Poverty, particularly among female-headed households in Uganda, is strongly related to lack of access to and ownership of productive resources. Recent land reform necessitates inquiry to determine whether it has improved women’s marginalized status with regard to land ownership and access.
In Uganda, land rights are based on birth rights traced through patrilineal descent, a tradition that is particularly observed in rural areas and also documented in the statutory. The Succession Act in particular identifies the persons eligible for inheritance and their respective entitlements. In an earlier evaluation of the effectiveness of the statutory law, the practices of the Administrator General’s (AG’s) office were studied, focusing on how they award women their inheritance rights. More women in the central region were bequeathed land and matrimonial homes than in the western region.
This data is attributed to the fact that few of the deceased from other regions registered land. In addition, probate to administer estates is more likely to be granted to males than to females. On the other hand, among the intestate, females are more likely to become administrators of estates, which accords them control over property.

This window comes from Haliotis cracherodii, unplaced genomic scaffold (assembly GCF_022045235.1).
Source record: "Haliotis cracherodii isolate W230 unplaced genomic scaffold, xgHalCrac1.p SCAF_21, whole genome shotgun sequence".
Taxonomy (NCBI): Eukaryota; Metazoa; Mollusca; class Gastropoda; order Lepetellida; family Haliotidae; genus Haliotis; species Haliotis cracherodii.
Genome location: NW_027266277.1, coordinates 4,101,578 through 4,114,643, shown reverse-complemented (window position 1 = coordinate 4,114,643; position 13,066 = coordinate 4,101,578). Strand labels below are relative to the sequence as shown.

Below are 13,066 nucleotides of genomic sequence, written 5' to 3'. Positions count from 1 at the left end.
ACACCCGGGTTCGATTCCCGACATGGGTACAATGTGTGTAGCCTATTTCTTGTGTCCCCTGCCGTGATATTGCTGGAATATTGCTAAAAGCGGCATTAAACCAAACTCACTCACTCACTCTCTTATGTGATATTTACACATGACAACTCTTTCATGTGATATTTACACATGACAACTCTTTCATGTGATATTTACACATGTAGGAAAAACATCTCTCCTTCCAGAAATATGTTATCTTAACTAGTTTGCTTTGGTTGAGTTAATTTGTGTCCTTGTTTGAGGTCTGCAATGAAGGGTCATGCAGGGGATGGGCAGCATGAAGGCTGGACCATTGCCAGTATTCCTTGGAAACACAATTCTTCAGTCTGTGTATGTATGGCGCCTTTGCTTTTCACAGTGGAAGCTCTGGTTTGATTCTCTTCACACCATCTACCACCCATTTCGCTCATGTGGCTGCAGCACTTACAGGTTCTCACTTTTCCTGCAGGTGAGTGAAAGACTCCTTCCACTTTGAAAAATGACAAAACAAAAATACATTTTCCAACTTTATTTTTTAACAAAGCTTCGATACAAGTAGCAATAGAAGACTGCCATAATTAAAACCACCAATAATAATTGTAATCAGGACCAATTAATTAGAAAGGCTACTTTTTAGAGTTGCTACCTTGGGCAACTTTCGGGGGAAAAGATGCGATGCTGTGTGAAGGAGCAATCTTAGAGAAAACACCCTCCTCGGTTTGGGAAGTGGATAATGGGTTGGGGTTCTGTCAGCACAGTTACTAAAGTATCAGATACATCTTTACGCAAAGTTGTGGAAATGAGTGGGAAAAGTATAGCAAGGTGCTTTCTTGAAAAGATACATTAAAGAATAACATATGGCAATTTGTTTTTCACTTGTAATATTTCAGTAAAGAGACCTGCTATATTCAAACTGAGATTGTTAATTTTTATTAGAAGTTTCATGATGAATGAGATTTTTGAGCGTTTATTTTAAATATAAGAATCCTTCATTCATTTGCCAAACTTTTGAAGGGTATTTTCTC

Findings show that more males (22 percent) obtained land than females (18 percent), though the AG grants a slightly higher proportion of money to female children (19 percent) than to male children (17 percent). Research was necessary to establish whether current land reform has necessarily granted women any more ownership rights than traditional practices have accorded them.
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